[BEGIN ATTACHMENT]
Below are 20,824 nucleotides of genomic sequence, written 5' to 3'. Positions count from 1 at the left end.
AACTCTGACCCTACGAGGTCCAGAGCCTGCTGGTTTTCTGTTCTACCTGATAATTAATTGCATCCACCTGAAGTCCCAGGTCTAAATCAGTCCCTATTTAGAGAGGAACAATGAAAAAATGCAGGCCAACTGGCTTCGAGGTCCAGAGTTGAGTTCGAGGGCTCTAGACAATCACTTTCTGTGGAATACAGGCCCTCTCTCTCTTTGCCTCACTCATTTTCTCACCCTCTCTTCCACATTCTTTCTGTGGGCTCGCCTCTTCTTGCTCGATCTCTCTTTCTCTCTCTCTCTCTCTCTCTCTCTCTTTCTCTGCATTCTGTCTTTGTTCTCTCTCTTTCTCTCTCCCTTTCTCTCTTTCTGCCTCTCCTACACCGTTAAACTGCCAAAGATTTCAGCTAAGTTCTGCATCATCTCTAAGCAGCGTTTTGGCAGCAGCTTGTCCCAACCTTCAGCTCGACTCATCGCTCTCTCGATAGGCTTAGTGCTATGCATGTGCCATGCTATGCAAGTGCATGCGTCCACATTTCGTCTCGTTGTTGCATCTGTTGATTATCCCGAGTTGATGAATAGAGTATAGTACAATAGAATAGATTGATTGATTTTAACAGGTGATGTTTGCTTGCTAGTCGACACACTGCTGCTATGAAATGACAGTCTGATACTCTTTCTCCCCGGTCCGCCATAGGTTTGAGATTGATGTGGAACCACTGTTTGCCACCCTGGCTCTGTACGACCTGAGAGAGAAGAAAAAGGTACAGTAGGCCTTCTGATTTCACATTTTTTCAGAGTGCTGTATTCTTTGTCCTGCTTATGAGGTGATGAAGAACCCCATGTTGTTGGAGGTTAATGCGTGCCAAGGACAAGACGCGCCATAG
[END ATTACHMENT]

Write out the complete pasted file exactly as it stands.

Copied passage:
Below are 20,824 nucleotides of genomic sequence, written 5' to 3'. Positions count from 1 at the left end.
AACTCTGACCCTACGAGGTCCAGAGCCTGCTGGTTTTCTGTTCTACCTGATAATTAATTGCATCCACCTGAAGTCCCAGGTCTAAATCAGTCCCTATTTAGAGAGGAACAATGAAAAAATGCAGGCCAACTGGCTTCGAGGTCCAGAGTTGAGTTCGAGGGCTCTAGACAATCACTTTCTGTGGAATACAGGCCCTCTCTCTCTTTGCCTCACTCATTTTCTCACCCTCTCTTCCACATTCTTTCTGTGGGCTCGCCTCTTCTTGCTCGATCTCTCTTTCTCTCTCTCTCTCTCTCTCTCTCTCTTTCTCTGCATTCTGTCTTTGTTCTCTCTCTTTCTCTCTCCCTTTCTCTCTTTCTGCCTCTCCTACACCGTTAAACTGCCAAAGATTTCAGCTAAGTTCTGCATCATCTCTAAGCAGCGTTTTGGCAGCAGCTTGTCCCAACCTTCAGCTCGACTCATCGCTCTCTCGATAGGCTTAGTGCTATGCATGTGCCATGCTATGCAAGTGCATGCGTCCACATTTCGTCTCGTTGTTGCATCTGTTGATTATCCCGAGTTGATGAATAGAGTATAGTACAATAGAATAGATTGATTGATTTTAACAGGTGATGTTTGCTTGCTAGTCGACACACTGCTGCTATGAAATGACAGTCTGATACTCTTTCTCCCCGGTCCGCCATAGGTTTGAGATTGATGTGGAACCACTGTTTGCCACCCTGGCTCTGTACGACCTGAGAGAGAAGAAAAAGGTACAGTAGGCCTTCTGATTTCACATTTTTTCAGAGTGCTGTATTCTTTGTCCTGCTTATGAGGTGATGAAGAACCCCATGTTGTTGGAGGTTAATGCGTGCCAAGGACAAGACGCGCCATAG